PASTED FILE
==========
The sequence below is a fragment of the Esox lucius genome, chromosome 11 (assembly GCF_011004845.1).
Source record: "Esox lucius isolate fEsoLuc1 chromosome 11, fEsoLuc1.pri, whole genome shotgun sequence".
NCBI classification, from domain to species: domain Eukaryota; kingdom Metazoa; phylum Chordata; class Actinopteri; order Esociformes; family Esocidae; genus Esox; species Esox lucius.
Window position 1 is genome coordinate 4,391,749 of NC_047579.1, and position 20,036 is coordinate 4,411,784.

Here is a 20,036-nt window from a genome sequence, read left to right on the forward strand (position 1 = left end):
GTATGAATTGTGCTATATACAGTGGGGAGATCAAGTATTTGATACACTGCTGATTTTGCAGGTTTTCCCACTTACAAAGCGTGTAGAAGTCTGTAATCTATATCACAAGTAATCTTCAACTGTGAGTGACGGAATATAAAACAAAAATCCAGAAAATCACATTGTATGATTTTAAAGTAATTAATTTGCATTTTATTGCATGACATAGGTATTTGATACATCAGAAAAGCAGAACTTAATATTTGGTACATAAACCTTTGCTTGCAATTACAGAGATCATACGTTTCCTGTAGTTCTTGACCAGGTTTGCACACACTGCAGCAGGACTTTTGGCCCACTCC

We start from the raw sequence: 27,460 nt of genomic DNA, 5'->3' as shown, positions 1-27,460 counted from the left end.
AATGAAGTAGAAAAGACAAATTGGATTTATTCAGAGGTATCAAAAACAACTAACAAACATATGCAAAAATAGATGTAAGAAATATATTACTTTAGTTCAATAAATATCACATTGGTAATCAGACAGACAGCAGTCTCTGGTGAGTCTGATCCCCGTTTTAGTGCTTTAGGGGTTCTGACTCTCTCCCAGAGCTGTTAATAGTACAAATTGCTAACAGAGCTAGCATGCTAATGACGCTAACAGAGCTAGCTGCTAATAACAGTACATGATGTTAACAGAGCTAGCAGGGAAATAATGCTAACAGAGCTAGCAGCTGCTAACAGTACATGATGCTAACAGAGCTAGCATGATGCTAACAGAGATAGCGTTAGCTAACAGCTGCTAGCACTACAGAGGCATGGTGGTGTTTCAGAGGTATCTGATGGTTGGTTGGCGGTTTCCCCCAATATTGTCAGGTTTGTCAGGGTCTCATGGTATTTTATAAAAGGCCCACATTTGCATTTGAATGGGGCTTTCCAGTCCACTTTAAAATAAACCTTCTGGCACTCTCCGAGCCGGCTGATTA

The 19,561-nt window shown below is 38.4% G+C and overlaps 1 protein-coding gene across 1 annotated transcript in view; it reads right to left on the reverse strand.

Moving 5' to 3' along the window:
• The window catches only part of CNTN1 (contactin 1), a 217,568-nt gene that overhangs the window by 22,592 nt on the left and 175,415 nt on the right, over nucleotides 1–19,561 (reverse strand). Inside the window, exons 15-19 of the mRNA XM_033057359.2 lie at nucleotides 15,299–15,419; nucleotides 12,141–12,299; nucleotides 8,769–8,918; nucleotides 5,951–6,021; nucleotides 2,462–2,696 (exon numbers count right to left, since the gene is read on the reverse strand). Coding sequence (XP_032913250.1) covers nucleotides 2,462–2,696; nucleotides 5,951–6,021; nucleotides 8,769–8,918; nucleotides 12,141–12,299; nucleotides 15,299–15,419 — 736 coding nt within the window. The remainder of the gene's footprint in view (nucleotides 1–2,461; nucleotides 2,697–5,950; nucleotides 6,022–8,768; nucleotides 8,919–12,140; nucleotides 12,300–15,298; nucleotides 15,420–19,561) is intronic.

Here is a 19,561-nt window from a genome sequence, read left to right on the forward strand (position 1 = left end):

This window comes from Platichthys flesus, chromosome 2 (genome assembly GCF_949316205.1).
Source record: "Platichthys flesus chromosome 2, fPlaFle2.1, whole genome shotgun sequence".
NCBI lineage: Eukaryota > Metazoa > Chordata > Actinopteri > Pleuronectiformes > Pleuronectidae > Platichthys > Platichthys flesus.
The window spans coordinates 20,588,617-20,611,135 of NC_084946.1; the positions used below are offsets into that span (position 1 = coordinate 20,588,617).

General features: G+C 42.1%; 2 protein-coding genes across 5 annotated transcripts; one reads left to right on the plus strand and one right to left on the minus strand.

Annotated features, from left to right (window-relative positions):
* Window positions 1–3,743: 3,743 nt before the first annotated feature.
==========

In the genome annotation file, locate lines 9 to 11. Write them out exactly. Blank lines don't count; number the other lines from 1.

The 19,561-nt window shown below is 38.4% G+C and overlaps 1 protein-coding gene across 1 annotated transcript in view; it reads right to left on the reverse strand.

Moving 5' to 3' along the window:
• The window catches only part of CNTN1 (contactin 1), a 217,568-nt gene that overhangs the window by 22,592 nt on the left and 175,415 nt on the right, over nucleotides 1–19,561 (reverse strand). Inside the window, exons 15-19 of the mRNA XM_033057359.2 lie at nucleotides 15,299–15,419; nucleotides 12,141–12,299; nucleotides 8,769–8,918; nucleotides 5,951–6,021; nucleotides 2,462–2,696 (exon numbers count right to left, since the gene is read on the reverse strand). Coding sequence (XP_032913250.1) covers nucleotides 2,462–2,696; nucleotides 5,951–6,021; nucleotides 8,769–8,918; nucleotides 12,141–12,299; nucleotides 15,299–15,419 — 736 coding nt within the window. The remainder of the gene's footprint in view (nucleotides 1–2,461; nucleotides 2,697–5,950; nucleotides 6,022–8,768; nucleotides 8,919–12,140; nucleotides 12,300–15,298; nucleotides 15,420–19,561) is intronic.